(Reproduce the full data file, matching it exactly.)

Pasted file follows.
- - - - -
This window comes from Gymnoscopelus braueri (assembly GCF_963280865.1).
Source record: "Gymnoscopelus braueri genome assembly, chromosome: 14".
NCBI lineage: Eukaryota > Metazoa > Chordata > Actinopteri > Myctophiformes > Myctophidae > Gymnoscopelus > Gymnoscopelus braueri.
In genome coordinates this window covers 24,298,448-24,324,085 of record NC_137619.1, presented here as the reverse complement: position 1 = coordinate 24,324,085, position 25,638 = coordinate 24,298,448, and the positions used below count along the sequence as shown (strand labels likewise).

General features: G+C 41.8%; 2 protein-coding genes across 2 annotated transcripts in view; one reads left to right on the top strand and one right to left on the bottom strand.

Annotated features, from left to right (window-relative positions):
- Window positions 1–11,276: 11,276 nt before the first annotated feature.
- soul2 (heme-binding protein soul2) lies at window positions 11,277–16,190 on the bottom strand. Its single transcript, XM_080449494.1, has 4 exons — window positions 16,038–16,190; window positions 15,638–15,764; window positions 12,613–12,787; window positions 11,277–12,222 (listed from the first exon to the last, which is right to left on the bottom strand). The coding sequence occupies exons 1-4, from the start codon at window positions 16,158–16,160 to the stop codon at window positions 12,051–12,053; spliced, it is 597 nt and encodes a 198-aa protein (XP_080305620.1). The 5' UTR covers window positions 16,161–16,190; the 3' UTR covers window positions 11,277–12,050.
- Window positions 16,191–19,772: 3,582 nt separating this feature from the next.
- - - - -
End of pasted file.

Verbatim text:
This window comes from Gymnoscopelus braueri (assembly GCF_963280865.1).
Source record: "Gymnoscopelus braueri genome assembly, chromosome: 14".
NCBI lineage: Eukaryota > Metazoa > Chordata > Actinopteri > Myctophiformes > Myctophidae > Gymnoscopelus > Gymnoscopelus braueri.
In genome coordinates this window covers 24,298,448-24,324,085 of record NC_137619.1, presented here as the reverse complement: position 1 = coordinate 24,324,085, position 25,638 = coordinate 24,298,448, and the positions used below count along the sequence as shown (strand labels likewise).

General features: G+C 41.8%; 2 protein-coding genes across 2 annotated transcripts in view; one reads left to right on the top strand and one right to left on the bottom strand.

Annotated features, from left to right (window-relative positions):
- Window positions 1–11,276: 11,276 nt before the first annotated feature.
- soul2 (heme-binding protein soul2) lies at window positions 11,277–16,190 on the bottom strand. Its single transcript, XM_080449494.1, has 4 exons — window positions 16,038–16,190; window positions 15,638–15,764; window positions 12,613–12,787; window positions 11,277–12,222 (listed from the first exon to the last, which is right to left on the bottom strand). The coding sequence occupies exons 1-4, from the start codon at window positions 16,158–16,160 to the stop codon at window positions 12,051–12,053; spliced, it is 597 nt and encodes a 198-aa protein (XP_080305620.1). The 5' UTR covers window positions 16,161–16,190; the 3' UTR covers window positions 11,277–12,050.
- Window positions 16,191–19,772: 3,582 nt separating this feature from the next.